We had once again run out of room, and this time I figured I’d start with the paperbacks. They’re inexpensive, the pages are brittle, the print is too small for me to comfortably read. They would be easy to cull.
My plan was to sweep them off the shelves into grocery sacks and then drive around the neighborhood seeding Little Free Libraries, but instead I opened one, and there went my resolve.
How can I get rid of Ilf & Petrov’s “The Little Golden Calf”? I had read it right after my trip to the Soviet Union in 1986, which means it has been on my shelf, untouched, for, oh, 28 years. But still — what a funny book. I set it aside.
How can I get rid of Anne Tyler’s novels? Yes, I also own most of them in hardcover, but it’s always good to have backup. I set those aside, too. Ditto Louise Erdrich, E.L. Doctorow, Tim O’Brien, Margaret Atwood.
“The Stories of John Cheever” — red cover falling off, spine broken — had a Post-it note slapped on the front scrawled with the titles of three stories, in my handwriting. Why? For a class? What class? When? Those stories must be important. I’d better reread them.
And “Winesburg, Ohio”: On the flyleaf, in black ink, my father’s name.
Book by book, I riffled the pages and shook out bookmarks and receipts from long-gone bookstores: Gringolet, Hungry Mind, Odegard's. Forgotten photographs, grocery lists, yellowed newspaper clippings, folded letters. And every now and then, on a flyleaf, my father’s sharp, inked signature. The dust made me sneeze. The ephemera made me remember.
I have friends who read books, enjoy them and get rid of them. Once read, the book is in their heart and mind and no longer needs to be on the shelf.
And then there’s the rest of us, book hoarders.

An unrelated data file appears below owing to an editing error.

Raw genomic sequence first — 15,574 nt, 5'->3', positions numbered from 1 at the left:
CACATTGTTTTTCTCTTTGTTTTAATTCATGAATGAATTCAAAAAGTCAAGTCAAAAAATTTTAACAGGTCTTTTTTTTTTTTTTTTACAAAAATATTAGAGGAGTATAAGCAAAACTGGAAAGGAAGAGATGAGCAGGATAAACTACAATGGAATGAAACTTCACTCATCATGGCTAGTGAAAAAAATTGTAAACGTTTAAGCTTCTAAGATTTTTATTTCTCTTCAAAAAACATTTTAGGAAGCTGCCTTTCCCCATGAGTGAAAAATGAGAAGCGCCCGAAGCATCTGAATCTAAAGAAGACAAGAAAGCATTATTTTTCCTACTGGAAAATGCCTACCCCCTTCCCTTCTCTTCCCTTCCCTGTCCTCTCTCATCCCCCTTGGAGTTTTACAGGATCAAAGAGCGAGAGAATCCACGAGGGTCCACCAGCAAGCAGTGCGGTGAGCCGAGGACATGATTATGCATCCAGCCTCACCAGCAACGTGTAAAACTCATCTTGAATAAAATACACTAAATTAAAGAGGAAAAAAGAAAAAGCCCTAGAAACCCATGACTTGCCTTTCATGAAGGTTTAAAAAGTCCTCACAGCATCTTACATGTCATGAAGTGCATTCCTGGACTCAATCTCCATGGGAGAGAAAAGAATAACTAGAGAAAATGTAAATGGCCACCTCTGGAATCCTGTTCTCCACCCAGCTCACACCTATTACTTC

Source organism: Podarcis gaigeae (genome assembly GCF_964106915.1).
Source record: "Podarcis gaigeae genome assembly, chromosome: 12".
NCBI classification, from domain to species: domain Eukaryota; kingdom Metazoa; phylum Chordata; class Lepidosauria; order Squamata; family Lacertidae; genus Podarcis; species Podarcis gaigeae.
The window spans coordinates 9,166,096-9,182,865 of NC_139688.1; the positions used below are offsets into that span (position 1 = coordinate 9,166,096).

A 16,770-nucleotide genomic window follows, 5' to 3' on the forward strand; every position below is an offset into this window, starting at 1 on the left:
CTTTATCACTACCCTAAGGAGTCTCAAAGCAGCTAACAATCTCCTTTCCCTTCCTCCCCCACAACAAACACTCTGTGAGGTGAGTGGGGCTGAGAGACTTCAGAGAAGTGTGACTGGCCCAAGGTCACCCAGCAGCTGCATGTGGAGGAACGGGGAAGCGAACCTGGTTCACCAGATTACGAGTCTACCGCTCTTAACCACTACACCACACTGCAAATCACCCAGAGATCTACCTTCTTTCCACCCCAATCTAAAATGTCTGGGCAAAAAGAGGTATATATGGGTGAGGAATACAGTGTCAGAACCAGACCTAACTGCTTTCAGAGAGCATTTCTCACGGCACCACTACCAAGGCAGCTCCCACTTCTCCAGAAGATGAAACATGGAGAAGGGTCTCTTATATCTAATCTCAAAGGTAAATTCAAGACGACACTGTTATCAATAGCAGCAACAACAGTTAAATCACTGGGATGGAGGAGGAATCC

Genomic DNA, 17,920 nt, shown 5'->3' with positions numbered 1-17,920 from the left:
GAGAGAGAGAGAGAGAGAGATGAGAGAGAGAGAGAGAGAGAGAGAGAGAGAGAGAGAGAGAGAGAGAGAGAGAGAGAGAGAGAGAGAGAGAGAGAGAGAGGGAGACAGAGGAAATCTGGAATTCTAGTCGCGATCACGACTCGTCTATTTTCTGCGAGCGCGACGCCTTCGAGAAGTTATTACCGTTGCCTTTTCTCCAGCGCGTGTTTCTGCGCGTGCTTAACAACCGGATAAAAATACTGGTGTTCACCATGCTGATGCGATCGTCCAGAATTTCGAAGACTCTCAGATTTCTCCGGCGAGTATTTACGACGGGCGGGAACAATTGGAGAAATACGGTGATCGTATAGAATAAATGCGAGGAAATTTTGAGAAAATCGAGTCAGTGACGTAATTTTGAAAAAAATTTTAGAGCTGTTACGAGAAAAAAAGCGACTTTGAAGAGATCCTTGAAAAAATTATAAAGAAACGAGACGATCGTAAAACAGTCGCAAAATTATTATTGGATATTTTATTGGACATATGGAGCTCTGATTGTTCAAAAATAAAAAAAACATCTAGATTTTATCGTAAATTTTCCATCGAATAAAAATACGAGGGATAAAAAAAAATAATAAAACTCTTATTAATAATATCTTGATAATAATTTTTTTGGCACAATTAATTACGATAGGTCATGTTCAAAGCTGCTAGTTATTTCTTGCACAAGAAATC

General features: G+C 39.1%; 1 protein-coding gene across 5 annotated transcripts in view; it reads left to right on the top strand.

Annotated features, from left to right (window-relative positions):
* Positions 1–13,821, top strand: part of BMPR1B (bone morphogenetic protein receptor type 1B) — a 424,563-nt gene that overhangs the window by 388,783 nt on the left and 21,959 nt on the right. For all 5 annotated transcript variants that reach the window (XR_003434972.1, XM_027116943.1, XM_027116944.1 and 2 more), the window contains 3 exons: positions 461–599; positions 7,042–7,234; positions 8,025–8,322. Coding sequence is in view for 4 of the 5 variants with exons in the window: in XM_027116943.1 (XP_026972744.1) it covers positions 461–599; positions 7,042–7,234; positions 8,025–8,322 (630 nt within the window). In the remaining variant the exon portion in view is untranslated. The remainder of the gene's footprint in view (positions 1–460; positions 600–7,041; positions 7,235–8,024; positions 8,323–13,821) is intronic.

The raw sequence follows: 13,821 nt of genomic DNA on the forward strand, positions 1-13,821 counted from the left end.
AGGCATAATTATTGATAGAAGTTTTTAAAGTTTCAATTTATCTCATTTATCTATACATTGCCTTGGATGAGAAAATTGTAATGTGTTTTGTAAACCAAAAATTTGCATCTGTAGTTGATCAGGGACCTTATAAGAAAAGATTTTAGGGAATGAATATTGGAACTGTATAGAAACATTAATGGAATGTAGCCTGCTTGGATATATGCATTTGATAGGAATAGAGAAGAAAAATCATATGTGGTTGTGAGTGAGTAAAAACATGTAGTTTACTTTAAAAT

Our books are our diaries, tangible markers of different stages of our lives: chapter books, college texts, books we were given, books we reread, books we vow we will someday read. I have affection for every one of them — the history, the provenance, the sentiment, the physical thing itself. The words of the book are important, but so are the soft, worn pages, the comfortably warped covers, the musty smell of dry paper, the illustrations, the heft.
I can’t just blindly stuff them into sacks; I need to examine them, think about them and then decide.
It took me all afternoon, but in the end, about two-thirds of the paperbacks went. I filled two dozen sacks for the Little Free Libraries and Goodwill, wiped down the shelves, started on the hardcovers. Now, weeks later, the bookcases have room again, the dust is gone. I vow to bring no more books home. But I know that in another six months, or a year, I’ll be faced with this task again. I’ll go into it feeling strong and ruthless and come out of it feeling virtuous and bereft. In between, there will be long afternoons of sneezing and remembering.
Paperbacks, hardbacks, my father’s books, all.
Laurie Hertzel is the Star Tribune senior editor/books. On Twitter: @StribBooks